NOTE: Watch the AGA website for our Day 2 Update — including Michael Redmond’s analysis of the Park Jeongghwan (Korea)-Chen Yaoye (China) game — which will be posted later this morning.
The Players Arrive: After months of build-up, go players from Argentina, Canada, China, Czechia, Chinese Taipei, Hungary, Japan, Korea, Russia, and the United Kingdom began arriving in Beijing around December 10 for the 2012 SportAccord World Mind Games (SAWMG). The first event on their schedule was an evening meeting on December 11 at which they drew for the all-important player numbers that would decide their pairings during the games…click here for Ranka’s complete report.
Press Conference: The popularization of mind games are part of Beijing’s plan to develop into a cultural center and an “intelligent city,” Wu Jingmi, Executive President of the local organizing committee said at the December 12 press conference launching the 2012 SportAccord World Mind Games. Beijing’s all-out approach to the 2008 Olympic Games earned it a permanent Olympic legacy, added Hein Verbruggen, president of SportAccord. This year’s Games have attracted extensive media coverage, reported David Neville, Director of SportAccord’s Multi-Sports Unit, with 24 platforms broadcasting to 64 countries, who noted that the event’s preliminary online tournament attracted 380,000 amateur participants this year, five of whom won trips to Beijing…click here for Ranka’s complete report.
Opening Ceremony: “Mind sports are deeply rooted in Chinese culture” said SportAccord president Hein Verbruggen at the opening ceremony of the SportAccord World Mind Games on December 12 in Beijing, China. The flags of the People’s Republic of China and SportAccord were hoisted to flutter vigorously in an artificial breeze, anthems were played, and the attending athletes, officials, staff, and guests were treated to a succession of speeches…click here for Ranka’s complete report. All photos by Ivan Vigano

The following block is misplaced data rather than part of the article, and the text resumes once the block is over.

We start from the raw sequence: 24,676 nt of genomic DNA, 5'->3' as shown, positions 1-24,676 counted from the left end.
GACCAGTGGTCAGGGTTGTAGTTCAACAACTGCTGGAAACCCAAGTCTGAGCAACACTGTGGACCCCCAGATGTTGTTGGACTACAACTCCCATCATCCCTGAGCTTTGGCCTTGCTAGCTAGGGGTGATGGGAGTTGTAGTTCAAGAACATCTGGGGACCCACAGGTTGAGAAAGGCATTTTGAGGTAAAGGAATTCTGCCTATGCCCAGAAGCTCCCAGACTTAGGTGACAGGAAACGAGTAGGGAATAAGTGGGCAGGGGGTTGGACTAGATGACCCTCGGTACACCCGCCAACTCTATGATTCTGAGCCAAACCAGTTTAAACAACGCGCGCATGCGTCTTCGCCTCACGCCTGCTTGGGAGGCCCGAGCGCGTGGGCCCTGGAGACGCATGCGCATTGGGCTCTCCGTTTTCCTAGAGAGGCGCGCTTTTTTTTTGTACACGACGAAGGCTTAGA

LIVE from the SAWMG: Redmond, Bogdanov, Missingham & Lin
The first-day go segment of the SAWMG live web-streaming program featured Michael Redmond 9P’s analysis of the Round 1 game between Russia’s Ilya Shiksin 7d and Japan’s Daisuke Murakawa 7P, as well as visits from Russian Go Federation Vice-President Victor Bogdanov, Taipei player — and official Go Ambassador to the SAWMG — Joanne Jia Jia Missingham (l) and Canadian representative Tianyu (Bill) Lin. Missingham’s tips for tournament prep included “watching television and taking a bath” to relax. American Go E-Journal Managing Editor — and the IGF’s Media Officer for the SAWMG — Chris Garlock hosted the show, which is available on the Mind Games Channel on YouTube.
World Mind Games 2012 Game Commentary: Round 1 (China-Korea)
December 12, 2012, Beijing, China
W: Jiaxi TUO 3P (China)
B: Chulhan CHOI 9P (Korea)
Commentary by Michael Redmond
Edited by Chris Garlock
Tuo is a relatively young player, very high in the world rankings right now. Choi has been representing Korea for some time now; he’s known for his fighting strength and usually plays an exciting game, as you’ll see here.
This was the most evenly-matched game of the first round, featuring top players from Korea and China.